Resistant pathogens cause infections that cannot be treated by common antibiotics but require the use of so-called ‘reserve’ or ‘last-resort’ antibiotics. The use of these last-resort antibiotics has been increasing, resulting in multi-drug-resistant strains that cannot be treated. The root cause of the development of AMR is its overuse in agriculture, veterinary and human medicine. Despite increasingly strict regulation (i.e. bans on antibiotic supplemented feed or on preventive antibiotic use), the livestock sector remains the chief user of antibiotics. The types of antibiotics used are similar across animals and humans and it has been well established that resistant pathogens can transfer their resistance gene to other microorganisms.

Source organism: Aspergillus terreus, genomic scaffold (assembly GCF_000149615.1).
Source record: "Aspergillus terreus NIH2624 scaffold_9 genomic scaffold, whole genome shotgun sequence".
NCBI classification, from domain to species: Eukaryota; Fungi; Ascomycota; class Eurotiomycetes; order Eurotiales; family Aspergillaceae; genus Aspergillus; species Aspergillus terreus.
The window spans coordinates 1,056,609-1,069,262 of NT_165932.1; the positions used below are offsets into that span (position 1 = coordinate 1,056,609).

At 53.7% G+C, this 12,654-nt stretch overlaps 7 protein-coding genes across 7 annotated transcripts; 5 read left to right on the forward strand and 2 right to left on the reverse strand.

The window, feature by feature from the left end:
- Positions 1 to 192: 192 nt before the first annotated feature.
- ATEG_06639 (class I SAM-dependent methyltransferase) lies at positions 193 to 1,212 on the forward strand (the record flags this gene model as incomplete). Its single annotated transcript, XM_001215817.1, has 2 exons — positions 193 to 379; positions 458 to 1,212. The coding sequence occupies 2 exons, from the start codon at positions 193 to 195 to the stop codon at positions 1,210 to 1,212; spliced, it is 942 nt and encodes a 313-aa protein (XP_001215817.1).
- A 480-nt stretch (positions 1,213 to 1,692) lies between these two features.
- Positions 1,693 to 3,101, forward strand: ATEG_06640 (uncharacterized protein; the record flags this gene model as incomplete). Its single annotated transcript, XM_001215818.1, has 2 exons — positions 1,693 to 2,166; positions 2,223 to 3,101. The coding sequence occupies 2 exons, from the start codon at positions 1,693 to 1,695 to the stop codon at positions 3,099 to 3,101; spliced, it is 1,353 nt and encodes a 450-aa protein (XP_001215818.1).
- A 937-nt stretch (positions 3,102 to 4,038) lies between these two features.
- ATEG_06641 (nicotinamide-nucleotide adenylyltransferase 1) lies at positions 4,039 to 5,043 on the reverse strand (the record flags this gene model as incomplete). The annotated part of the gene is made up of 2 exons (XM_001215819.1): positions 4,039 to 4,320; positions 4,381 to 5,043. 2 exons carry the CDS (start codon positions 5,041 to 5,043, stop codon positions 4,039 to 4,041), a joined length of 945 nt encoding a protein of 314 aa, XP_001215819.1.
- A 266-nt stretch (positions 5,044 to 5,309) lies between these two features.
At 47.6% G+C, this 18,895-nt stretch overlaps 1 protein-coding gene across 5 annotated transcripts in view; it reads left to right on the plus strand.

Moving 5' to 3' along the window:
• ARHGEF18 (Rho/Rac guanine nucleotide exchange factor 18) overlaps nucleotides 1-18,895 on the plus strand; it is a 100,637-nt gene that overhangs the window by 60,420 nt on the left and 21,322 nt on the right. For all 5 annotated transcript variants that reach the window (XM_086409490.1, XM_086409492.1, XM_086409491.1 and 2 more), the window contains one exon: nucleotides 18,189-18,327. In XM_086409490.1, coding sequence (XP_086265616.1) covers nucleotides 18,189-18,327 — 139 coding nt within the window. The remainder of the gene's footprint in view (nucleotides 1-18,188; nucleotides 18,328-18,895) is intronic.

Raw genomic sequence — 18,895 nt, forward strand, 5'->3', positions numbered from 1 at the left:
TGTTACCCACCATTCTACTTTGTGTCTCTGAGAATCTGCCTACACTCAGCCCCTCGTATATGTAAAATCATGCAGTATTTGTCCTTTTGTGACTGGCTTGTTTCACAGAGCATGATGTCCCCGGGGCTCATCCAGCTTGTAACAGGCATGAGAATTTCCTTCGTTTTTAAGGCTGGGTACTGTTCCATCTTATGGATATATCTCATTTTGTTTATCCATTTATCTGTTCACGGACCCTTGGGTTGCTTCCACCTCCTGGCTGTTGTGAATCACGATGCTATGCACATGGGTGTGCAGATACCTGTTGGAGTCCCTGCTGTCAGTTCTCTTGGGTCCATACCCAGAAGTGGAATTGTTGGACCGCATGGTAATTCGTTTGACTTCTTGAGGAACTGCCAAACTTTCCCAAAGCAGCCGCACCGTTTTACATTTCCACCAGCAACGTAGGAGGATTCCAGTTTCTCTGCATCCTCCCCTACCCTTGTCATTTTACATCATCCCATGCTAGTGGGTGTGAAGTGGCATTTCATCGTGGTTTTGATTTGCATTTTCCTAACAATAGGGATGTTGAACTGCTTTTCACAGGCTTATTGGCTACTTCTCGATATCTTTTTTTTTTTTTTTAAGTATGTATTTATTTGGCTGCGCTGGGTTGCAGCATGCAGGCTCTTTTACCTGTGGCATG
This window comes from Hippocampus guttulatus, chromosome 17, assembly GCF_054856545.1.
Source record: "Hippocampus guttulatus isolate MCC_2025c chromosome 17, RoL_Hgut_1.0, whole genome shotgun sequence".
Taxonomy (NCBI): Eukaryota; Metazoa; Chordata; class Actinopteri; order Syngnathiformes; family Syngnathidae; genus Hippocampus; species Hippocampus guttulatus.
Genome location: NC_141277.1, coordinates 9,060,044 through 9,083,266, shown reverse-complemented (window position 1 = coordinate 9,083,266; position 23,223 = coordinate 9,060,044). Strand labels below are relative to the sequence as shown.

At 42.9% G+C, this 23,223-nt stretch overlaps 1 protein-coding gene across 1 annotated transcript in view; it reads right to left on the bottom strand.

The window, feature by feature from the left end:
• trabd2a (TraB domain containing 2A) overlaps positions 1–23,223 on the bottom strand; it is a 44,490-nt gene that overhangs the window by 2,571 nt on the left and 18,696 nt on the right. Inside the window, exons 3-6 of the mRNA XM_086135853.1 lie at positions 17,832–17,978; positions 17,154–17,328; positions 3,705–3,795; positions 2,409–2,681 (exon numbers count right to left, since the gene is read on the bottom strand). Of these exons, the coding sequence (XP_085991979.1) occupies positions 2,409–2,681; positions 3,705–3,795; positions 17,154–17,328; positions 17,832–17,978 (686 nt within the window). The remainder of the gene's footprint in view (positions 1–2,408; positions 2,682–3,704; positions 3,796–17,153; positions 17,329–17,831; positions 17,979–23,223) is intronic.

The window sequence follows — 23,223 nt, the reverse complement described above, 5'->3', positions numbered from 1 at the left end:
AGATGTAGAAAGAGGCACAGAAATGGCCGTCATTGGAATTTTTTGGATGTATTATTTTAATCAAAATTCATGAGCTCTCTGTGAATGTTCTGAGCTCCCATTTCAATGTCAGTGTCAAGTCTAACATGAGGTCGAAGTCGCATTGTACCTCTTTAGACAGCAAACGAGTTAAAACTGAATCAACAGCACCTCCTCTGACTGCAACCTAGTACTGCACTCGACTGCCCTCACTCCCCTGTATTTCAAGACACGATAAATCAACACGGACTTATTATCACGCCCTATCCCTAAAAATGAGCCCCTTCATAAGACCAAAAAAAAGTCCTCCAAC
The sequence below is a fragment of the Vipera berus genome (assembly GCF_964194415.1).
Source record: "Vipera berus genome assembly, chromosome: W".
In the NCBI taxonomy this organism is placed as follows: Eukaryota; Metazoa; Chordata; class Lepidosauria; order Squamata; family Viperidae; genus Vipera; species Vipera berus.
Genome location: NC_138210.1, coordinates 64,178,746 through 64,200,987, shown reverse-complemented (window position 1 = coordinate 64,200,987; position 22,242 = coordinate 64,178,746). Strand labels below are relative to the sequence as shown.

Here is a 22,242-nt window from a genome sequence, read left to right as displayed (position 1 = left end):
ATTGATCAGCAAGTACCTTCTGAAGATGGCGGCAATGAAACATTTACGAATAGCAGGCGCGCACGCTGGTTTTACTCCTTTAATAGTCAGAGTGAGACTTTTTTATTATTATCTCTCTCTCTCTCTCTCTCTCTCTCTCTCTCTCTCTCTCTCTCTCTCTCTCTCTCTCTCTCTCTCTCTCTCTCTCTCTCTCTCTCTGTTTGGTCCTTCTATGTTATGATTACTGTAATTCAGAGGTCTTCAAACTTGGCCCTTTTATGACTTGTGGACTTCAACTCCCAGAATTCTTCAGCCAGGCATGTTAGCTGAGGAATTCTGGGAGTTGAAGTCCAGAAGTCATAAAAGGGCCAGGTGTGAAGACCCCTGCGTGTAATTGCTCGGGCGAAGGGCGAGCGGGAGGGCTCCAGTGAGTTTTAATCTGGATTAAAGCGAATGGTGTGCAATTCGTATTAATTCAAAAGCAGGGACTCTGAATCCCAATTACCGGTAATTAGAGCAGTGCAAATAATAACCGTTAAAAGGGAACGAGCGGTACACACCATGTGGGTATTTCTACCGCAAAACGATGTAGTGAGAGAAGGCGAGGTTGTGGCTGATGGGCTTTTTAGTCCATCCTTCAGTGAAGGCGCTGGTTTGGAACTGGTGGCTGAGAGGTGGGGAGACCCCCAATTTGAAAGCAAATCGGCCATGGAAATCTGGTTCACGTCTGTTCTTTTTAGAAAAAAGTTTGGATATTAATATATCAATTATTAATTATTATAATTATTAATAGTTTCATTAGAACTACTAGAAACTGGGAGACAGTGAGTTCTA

The food chain represents the traditional rural-urban linkage, where food items produced in rural areas are transported to urban markets and consumed by the urban population, whilst the inputs of production flow from urban to rural areas. Along this rural-urban linkage resistance genes can spread either directly or indirectly.